New Microsoft Ad & Possible Apple Reply

I rarely get worked up in the operating system wars, because I see why people use what they do, and respect their choices.

I can’t see, however, why the current run of Microsoft ads is going so ‘gung-ho’ against Apple, and not really showing the benefits of Brand M. Could it be that they don’t see any clear advantage themselves?

These commercials certainly haven’t pointed out any one thing other than the price of admission is that the cost of an Apple product is more. No mention is made of overall quality of hardware, which, since the Macs have a very focused list of internal pieces, one presumes are chosen with great care. As someone who works on PCs daily, I can tell you that the guts of your typical Dell, H-P, or Acer (used to be Gateway before the buyout) are chosen on the basis of cost alone – so it is no wonder that the overall cost is lower.  It is also easily seen why many of these PCs are scrapped, and turnover is so high.

Mac users I have come in contact with tend to be more like Volvo owners, holding on to their carefully chosen model, so, in effect, the cost is lower over the life of the unit versus the typical cycle of a PC.

But back to the commercials – the third one makes it clear that cost is the only criteria that this mother and son have a grasp on – the mother has a nebulous concept of speed, speaking of boot cycle times (though not in those words), so that you might think that she would be better served by a new netbook with a solid state disk.  The son is concerned about gaming – presumably he is speaking about the many forms of solitaire, because he certainly can’t be talking about first-person shooters, and the like, because the end result of their search would fail miserably at that task.

So what have we learned about people through these commercials? First, we learned that most people have an idea of what they want, and have no clue what to look for to give them the results they desire. Second, we learn how price conscious Microsoft thinks people are, and that none of them ever think about long term cost, because computers (laptops) are a throwaway item after a time of use.

Depending on who will be running Apple, I would think that an answer from them could be as simple as the mention of the fact that Microsoft doesn’t seem to consider that the Windows product does not have any intrinsic value other than low cost. Still another tactic might be to show a survey of repair issues, over time, with various brands of PC versus the Macbook lineup. (assuming they can show a positive point here – I can’t see why this would not be possible).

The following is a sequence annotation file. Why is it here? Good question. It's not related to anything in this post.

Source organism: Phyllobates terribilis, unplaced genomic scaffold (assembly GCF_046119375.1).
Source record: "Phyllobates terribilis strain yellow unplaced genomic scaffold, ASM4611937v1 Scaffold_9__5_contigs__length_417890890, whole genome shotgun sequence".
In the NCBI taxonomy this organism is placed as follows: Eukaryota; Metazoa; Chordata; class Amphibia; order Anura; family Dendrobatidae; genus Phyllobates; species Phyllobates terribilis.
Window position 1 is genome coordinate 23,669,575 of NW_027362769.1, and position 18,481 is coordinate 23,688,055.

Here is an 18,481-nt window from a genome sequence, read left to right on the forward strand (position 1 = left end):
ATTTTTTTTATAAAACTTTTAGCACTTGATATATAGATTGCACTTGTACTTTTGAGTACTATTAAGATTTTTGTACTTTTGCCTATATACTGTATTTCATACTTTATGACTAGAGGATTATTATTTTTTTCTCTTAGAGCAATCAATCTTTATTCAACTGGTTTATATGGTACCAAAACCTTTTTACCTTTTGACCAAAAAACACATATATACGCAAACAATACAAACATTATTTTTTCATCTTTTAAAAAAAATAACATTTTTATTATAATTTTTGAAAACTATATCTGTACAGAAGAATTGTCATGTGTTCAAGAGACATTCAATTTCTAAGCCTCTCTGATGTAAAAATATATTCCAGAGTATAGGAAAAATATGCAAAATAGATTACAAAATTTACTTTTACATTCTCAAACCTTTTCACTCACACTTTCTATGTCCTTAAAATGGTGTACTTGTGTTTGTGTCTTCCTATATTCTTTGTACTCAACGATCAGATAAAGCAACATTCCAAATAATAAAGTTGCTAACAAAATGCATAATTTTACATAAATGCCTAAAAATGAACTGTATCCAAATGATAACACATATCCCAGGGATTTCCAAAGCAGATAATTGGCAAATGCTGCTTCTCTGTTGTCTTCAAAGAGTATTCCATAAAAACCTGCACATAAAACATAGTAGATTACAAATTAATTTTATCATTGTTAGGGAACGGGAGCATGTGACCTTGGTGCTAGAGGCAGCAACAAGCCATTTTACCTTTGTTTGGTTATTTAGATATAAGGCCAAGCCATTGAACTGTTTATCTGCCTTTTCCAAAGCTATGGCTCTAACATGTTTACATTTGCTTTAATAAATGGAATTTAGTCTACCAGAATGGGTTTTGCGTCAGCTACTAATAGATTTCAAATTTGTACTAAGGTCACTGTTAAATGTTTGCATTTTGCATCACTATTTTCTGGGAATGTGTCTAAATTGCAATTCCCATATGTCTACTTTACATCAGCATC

Still best, and the one I think Jobs might take (Steve, are you watching? If so, I’d gladly take a job in Cupertino) is this: Show the choices made in the Microsoft commercials, give a couple of details, and then show some customers two months after their happy purchase. Then, do the same for Apple customers. At the end, after emphasizing the usability, right from the start, the lack of need to add software (while pointing out trial versions that time out on typical PCs), and the amount of garbage needing removal from a typical PC, and possibly, just for good measure, a customer that has lost all their data when a virus or worm has thrashed their hard drive, forcing a manual restore (if it was even possible) to just bought condition.

Then, a small simple take off from the Fram auto filters commercial of a few years ago –

PAY NOW, or PAY LATER, which will it be?

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Great minds discuss ideas. Average minds discuss events. Small minds discuss people.Eleanor Roosevelt

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